World Economy
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China Foreign Currency Reserves Down by $320b

The yuan is trading at its lowest level in 8 years against the dollar.The yuan is trading at its lowest level in 8 years against the dollar.

China’s foreign exchange reserves fell by $320 billion last year, Beijing announced Saturday, as authorities sought to support the yuan against a soaring dollar which is encouraging capital outflows.

The country’s vast foreign exchange reserves, the largest in the world, slipped to $3.011 trillion at the end of December, the State Administration of Foreign Exchange said on its website, AFP reported.

In December the forex reserves dropped by $41 billion from the previous month, SAFE said, which would make it their sixth consecutive monthly decline according to figures from the l People’s Bank of China.

Analysts had forecast a drop of $51 billion.

Reserves had slipped by $46 billion in October and nearly $70 billion in November, falling to levels last seen more than five years ago.

“The central bank’s efforts to stabilize the yuan are the main reason why the reserves have fallen,” last year, said the SAFE official.

  Sluggish Economy

The yuan depreciated 6.6% against the surging dollar in 2016, its biggest one-year loss since 1994, and is expected to weaken further this year if the dollar’s rally has legs.

Adding to the pressure, US president-elect Donald Trump has vowed to label China a currency manipulator on his first day in office, and has threatened to slap huge tariffs on imports of Chinese goods.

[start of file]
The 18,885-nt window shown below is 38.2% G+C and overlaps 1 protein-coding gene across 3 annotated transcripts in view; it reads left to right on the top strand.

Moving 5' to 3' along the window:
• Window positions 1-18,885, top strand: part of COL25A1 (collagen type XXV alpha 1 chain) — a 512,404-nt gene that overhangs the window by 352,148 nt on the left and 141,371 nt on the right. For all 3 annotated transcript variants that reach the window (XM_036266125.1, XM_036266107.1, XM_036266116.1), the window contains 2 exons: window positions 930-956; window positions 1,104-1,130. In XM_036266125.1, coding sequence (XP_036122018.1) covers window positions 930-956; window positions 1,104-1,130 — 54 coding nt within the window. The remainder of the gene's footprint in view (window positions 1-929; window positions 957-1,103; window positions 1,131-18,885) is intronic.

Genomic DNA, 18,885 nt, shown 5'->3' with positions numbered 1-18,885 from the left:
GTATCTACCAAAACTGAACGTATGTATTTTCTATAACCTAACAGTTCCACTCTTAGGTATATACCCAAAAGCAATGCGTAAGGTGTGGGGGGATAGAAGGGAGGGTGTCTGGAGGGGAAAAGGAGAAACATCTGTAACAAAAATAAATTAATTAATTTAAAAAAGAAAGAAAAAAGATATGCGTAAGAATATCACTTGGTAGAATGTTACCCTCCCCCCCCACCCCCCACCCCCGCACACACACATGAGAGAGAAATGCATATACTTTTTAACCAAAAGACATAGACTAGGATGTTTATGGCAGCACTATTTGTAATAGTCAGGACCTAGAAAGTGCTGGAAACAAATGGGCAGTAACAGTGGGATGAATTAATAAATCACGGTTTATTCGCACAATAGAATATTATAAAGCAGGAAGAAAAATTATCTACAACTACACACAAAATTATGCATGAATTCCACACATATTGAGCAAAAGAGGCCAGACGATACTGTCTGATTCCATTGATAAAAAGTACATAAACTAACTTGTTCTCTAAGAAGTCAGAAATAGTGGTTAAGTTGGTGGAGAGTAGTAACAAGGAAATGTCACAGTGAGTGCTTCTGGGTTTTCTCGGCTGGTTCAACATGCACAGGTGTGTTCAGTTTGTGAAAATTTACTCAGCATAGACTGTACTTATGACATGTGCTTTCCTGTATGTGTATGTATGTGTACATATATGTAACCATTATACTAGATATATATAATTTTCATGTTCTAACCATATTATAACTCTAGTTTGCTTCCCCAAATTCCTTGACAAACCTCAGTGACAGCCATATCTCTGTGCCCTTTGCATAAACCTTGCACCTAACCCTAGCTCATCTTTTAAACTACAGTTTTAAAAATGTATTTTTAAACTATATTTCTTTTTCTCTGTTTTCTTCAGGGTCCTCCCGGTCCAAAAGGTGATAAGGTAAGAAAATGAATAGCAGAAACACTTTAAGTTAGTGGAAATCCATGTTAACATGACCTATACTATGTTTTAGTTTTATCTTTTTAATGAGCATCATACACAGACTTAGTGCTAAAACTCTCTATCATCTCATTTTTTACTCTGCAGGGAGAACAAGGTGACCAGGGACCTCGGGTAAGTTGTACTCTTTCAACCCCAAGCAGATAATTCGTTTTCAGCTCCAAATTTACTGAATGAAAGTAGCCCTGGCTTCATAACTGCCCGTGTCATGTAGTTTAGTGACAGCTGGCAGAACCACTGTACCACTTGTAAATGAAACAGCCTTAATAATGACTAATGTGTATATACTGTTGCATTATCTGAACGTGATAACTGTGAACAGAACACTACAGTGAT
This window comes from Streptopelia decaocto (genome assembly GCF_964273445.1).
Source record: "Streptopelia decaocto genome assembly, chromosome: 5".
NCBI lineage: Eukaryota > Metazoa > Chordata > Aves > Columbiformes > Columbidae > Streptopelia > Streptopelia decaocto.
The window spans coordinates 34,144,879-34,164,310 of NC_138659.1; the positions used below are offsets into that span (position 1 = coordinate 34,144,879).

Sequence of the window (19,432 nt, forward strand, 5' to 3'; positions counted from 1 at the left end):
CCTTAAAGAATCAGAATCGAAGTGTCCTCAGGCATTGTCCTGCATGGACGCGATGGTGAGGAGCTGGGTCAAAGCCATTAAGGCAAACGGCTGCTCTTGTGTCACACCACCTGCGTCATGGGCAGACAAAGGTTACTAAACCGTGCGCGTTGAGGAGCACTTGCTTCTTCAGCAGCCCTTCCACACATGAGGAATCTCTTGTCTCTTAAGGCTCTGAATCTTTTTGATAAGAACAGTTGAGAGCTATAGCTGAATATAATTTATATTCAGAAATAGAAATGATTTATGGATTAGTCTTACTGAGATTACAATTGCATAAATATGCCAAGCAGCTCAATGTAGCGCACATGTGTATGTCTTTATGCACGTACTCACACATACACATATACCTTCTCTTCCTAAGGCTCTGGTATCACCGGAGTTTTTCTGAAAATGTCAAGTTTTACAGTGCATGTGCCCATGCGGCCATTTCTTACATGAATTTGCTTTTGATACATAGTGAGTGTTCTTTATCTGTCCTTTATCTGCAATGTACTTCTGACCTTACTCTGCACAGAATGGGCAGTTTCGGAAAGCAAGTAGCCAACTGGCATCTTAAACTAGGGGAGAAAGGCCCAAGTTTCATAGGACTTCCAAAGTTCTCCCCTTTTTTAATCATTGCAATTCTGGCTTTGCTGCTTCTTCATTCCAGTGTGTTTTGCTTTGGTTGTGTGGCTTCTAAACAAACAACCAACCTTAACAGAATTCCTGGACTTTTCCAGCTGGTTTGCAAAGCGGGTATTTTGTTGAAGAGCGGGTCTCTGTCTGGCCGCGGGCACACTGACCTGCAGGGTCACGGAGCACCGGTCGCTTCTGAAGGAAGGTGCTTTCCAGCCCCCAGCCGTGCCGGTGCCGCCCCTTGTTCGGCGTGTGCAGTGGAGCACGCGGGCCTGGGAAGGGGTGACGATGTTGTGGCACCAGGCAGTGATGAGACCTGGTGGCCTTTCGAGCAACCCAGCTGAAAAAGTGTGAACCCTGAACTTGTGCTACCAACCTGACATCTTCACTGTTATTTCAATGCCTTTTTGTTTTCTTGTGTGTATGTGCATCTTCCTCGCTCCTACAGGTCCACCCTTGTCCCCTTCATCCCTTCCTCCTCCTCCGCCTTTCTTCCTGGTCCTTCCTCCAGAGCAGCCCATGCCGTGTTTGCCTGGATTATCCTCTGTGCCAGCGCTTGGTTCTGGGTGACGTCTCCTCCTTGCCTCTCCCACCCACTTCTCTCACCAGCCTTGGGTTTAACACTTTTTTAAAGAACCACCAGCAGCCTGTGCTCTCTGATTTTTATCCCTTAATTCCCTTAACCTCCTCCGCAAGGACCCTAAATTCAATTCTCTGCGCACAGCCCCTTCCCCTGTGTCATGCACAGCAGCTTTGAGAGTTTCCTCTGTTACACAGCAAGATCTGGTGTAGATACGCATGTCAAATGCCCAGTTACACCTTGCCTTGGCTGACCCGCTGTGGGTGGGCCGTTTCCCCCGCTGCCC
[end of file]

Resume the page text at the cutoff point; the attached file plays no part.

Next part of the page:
That has left Chinese eager to get money out of the country, creating what some researchers describe as a potentially destructive negative feedback loop, where fears of further yuan falls spur outflows that pile fresh pressure on the currency.

“For 2016 as a whole we estimate total capital outflows to have been around $710 billion,” Capital Economics’ China economist Chang Liu told Reuters in an email.

Capital Economics estimated net outflows in November and December alone were $76 billion and $66 billion, respectively.

The yuan is now trading at its lowest level in eight years against the dollar after dropping about 7% in the space of a year, as Beijing sells greenbacks to support its currency.

At the same time, a persistently sluggish domestic economy is encouraging a flight of funds in search of more remunerative investments abroad.

Aware of the danger, China has tightened its measures to stop the outflow of capital, in particular by restricting many investments abroad considered doubtful.

While the yuan has soared this week as China bears down on the market, a Reuters poll showed it is expected to slide at least 45 this year, largely as expectations of interest rate hikes in the United States drive the dollar higher.

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